London Zoo

The ZSL London Zoo has been one of the city’s most popular attractions since it first opened in 1828.

It is considered the world’s oldest scientific zoo and is home to over 19,000 animals and 400 different species.

here visitors can see a huge variety of beautiful and exotic creatures and take part in an assortment of animal experiences.

One of the most recent —and cutest additions to ZSL is a young Sumatran tiger cub named Loki who was born there in December 2021. Lucky visitors will be able to glimpse the playful baby as he follows his mum and gains his feet.

London Zoo is also home to other big cats, including Asiatic lions. On the colorful routes through the park, you can see many amazing and rare creatures such as Pygmy hippos, giraffes, Galapagos tortoise, okapis and many more.

It is also home to some impressive reptiles, including a Philippine crocodile and King cobra as well as turtles and numerous frog species. You can also even see unusual reptiles such as the Chinese salamander and the unique, axolotl.

Why not try one of the experiences at ZSL London Zoo and join the keepers for a behind-the-scenes look. Feed gorillas and get the chance to meet some of the park’s most adorable residents, including giraffes, penguins, monkeys and meerkats.

There are lots of things to see and discover at ZSL London Zoo.

Traveling on a budget? Learn how to book cheap London Zoo tickets and save up to 30%.

5 – Hampton Court Palace

Hampton Court Palace, London

Probably the most magnificent Tudor residence in the whole country, Hampton Court Palace is a must-see for history lovers.

Construction of the building began in the early 16th-century and it was originally designed for Royal Minister, Thomas Wolsey. He gifted it to King Henry VIII in 1529 who had it remodeled and extended, particularly the Great Hall — which is the heart and soul of the building.

Some of its most impressive elements include the elaborate wooden hammer-beam roof which dates from 1533. This roof style was popular in the medieval period and would have seemed nostalgic when first built.

The roof features carvings related to the king’s second wife, Anne Boleyn, including her initials and a falcon insignia. The Great Hall also houses some very valuable tapestries which were created for the building and date from at least 1546.

The palace became a favorite residence of King Henry VIII and there is a lot of Tudor history to discover here.

It is said that Catherine Howard — the king’s fifth wife, was arrested here on charges of adultery. Some say her ghost runs screaming through a part of the palace now known as the Haunted Gallery.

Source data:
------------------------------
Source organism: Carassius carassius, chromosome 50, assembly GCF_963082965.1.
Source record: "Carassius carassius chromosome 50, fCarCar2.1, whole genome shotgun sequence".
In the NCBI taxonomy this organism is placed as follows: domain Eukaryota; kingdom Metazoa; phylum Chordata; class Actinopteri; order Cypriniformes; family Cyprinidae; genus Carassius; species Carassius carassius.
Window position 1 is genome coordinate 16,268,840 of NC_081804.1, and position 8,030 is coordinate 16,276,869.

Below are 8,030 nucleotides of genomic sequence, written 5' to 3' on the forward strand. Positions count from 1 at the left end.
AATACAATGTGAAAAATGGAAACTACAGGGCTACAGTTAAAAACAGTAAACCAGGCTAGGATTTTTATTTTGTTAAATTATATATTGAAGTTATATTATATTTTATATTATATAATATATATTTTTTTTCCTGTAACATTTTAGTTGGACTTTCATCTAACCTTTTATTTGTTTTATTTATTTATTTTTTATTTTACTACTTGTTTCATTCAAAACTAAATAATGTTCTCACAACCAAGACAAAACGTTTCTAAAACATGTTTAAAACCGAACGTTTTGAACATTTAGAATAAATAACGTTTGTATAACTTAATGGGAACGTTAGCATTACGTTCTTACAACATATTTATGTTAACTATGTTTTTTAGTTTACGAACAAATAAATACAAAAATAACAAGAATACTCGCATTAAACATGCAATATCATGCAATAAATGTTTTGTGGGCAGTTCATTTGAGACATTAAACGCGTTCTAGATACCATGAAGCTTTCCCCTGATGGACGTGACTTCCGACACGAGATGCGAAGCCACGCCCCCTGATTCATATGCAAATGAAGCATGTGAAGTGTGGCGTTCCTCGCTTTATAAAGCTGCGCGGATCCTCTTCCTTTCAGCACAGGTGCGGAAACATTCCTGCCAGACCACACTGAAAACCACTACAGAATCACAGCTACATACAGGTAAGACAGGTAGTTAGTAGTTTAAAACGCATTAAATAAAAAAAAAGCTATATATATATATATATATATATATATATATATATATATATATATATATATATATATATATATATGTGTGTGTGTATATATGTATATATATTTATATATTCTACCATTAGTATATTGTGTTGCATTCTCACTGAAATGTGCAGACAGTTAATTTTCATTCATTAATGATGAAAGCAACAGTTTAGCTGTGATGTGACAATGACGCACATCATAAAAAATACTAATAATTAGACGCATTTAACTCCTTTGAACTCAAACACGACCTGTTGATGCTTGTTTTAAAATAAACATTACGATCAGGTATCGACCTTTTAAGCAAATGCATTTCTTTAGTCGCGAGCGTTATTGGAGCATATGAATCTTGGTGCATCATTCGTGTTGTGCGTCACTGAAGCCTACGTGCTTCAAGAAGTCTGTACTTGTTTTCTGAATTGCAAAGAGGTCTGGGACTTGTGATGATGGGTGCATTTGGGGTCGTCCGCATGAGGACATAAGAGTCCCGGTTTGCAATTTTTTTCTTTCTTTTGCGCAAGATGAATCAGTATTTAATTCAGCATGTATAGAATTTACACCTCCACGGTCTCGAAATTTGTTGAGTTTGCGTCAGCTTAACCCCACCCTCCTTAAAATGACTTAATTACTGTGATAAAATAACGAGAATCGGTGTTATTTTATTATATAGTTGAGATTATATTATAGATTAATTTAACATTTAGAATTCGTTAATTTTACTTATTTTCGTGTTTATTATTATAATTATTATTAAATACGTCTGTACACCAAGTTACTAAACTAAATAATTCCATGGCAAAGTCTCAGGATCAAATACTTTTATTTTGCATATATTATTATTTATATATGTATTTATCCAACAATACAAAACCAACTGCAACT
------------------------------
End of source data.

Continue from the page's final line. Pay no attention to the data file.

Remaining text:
Visitors to the palace have a lot to discover. As well as the royal rooms there is also a huge kitchen and extensive gardens to explore which cover over 800 acres. This really is a palace fit for a king.

6 – The Shard

The Shard, London

The city’s most recognizable modern skyscraper and the tallest building in the UK, The Shard marks a new direction for London’s architecture.

Completed in 2012, the building towers more than 300 meters above the city and for a short while after completion was the tallest building in Europe. It was designed by Italian architect Renzo Piano and houses 72 accessible floors.

The concept for the building was of a high-rise city with workplaces, leisure areas and accommodation all housed inside this towering structure. It currently includes 26 floors of office spaces, three restaurants, a few private apartments and the Shangri-La Hotel which covers 18 floors.

Visitors can explore the observation decks which span the building’s top three floors. Of course, there is a bar up there — the retro-styled Sky Lounge, so you can enjoy a cocktail with the stunning panoramas.

The open-air deck on the 72nd floor offers uninterrupted views of the city and a unique spot to feel the breeze and take in the sights and sounds of the city.

Why not check out some of the restaurants, including Aqua Shard and Ting for Contemporary British dishes and Hutong, based on the famous Hong Kong restaurant. Or perhaps the Oblix restaurant which offers casual dining with a choice of views towards the East or West of the city.

7 – Science Museum

Science Museum, London

One of the best places to visit in London has to be the Science Museum, just one of many family-friendly attractions in the city that are totally free to visit.

The museum welcomes over 3 million visitors each year to discover its diverse range of exhibitions that cover technology and human endeavor. Its main galleries focus on the production of energy, manufacturing and space exploration.

You can see many historical instruments and machines here, including full-size steam engines, an Apollo space module, and huge radio transmitters that paved the way for modern innovations.

There are galleries related to flight that contain historic planes such as Amy Johnson’s Gipsy Moth — in which she made a record-breaking flight from the UK to Australia in 1930. There’s also the Vickers Vimy Bi-Plane which made the first non-stop crossing of the Atlantic in 1919.

There are tons of other interesting exhibits to explore too, including a large collection of clockwork mechanical devices, fascinating early computers and interactive galleries where you can experiment and play scientist.